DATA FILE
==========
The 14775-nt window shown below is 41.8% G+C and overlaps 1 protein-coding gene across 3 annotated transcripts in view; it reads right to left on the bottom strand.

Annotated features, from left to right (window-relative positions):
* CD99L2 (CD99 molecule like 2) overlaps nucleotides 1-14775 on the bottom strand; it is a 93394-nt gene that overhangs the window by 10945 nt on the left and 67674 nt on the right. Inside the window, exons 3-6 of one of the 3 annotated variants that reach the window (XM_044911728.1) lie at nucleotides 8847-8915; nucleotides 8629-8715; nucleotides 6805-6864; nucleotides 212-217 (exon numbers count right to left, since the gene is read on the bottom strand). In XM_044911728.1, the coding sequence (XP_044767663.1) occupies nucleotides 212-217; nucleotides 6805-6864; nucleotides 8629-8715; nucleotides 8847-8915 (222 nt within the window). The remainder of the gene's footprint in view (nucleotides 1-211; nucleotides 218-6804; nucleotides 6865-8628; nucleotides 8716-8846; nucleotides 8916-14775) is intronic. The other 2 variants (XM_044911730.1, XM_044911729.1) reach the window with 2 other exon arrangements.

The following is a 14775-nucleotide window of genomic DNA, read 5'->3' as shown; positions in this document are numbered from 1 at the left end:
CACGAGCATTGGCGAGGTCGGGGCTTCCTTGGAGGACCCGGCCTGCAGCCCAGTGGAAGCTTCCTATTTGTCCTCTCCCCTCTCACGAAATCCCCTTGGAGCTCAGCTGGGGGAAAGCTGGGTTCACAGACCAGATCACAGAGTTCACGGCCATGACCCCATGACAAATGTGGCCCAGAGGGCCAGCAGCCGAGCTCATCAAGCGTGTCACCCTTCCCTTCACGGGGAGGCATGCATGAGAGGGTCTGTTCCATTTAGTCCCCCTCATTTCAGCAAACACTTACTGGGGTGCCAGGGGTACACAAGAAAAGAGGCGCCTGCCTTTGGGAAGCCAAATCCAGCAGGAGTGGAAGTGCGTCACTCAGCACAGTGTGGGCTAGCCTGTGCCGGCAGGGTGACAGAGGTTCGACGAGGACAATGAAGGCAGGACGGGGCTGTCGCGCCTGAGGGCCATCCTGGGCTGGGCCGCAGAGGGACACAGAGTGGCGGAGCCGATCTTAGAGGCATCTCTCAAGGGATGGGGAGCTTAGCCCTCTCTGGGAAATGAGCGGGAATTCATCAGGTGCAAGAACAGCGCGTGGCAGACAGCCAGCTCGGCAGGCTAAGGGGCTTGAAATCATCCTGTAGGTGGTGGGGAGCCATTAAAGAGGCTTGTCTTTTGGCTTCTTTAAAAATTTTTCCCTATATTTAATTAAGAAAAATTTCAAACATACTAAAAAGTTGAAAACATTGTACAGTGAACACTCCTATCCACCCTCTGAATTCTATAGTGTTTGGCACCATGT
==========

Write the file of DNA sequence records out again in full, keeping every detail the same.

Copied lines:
The 14775-nt window shown below is 41.8% G+C and overlaps 1 protein-coding gene across 3 annotated transcripts in view; it reads right to left on the bottom strand.

Annotated features, from left to right (window-relative positions):
* CD99L2 (CD99 molecule like 2) overlaps nucleotides 1-14775 on the bottom strand; it is a 93394-nt gene that overhangs the window by 10945 nt on the left and 67674 nt on the right. Inside the window, exons 3-6 of one of the 3 annotated variants that reach the window (XM_044911728.1) lie at nucleotides 8847-8915; nucleotides 8629-8715; nucleotides 6805-6864; nucleotides 212-217 (exon numbers count right to left, since the gene is read on the bottom strand). In XM_044911728.1, the coding sequence (XP_044767663.1) occupies nucleotides 212-217; nucleotides 6805-6864; nucleotides 8629-8715; nucleotides 8847-8915 (222 nt within the window). The remainder of the gene's footprint in view (nucleotides 1-211; nucleotides 218-6804; nucleotides 6865-8628; nucleotides 8716-8846; nucleotides 8916-14775) is intronic. The other 2 variants (XM_044911730.1, XM_044911729.1) reach the window with 2 other exon arrangements.

The following is a 14775-nucleotide window of genomic DNA, read 5'->3' as shown; positions in this document are numbered from 1 at the left end:
CACGAGCATTGGCGAGGTCGGGGCTTCCTTGGAGGACCCGGCCTGCAGCCCAGTGGAAGCTTCCTATTTGTCCTCTCCCCTCTCACGAAATCCCCTTGGAGCTCAGCTGGGGGAAAGCTGGGTTCACAGACCAGATCACAGAGTTCACGGCCATGACCCCATGACAAATGTGGCCCAGAGGGCCAGCAGCCGAGCTCATCAAGCGTGTCACCCTTCCCTTCACGGGGAGGCATGCATGAGAGGGTCTGTTCCATTTAGTCCCCCTCATTTCAGCAAACACTTACTGGGGTGCCAGGGGTACACAAGAAAAGAGGCGCCTGCCTTTGGGAAGCCAAATCCAGCAGGAGTGGAAGTGCGTCACTCAGCACAGTGTGGGCTAGCCTGTGCCGGCAGGGTGACAGAGGTTCGACGAGGACAATGAAGGCAGGACGGGGCTGTCGCGCCTGAGGGCCATCCTGGGCTGGGCCGCAGAGGGACACAGAGTGGCGGAGCCGATCTTAGAGGCATCTCTCAAGGGATGGGGAGCTTAGCCCTCTCTGGGAAATGAGCGGGAATTCATCAGGTGCAAGAACAGCGCGTGGCAGACAGCCAGCTCGGCAGGCTAAGGGGCTTGAAATCATCCTGTAGGTGGTGGGGAGCCATTAAAGAGGCTTGTCTTTTGGCTTCTTTAAAAATTTTTCCCTATATTTAATTAAGAAAAATTTCAAACATACTAAAAAGTTGAAAACATTGTACAGTGAACACTCCTATCCACCCTCTGAATTCTATAGTGTTTGGCACCATGT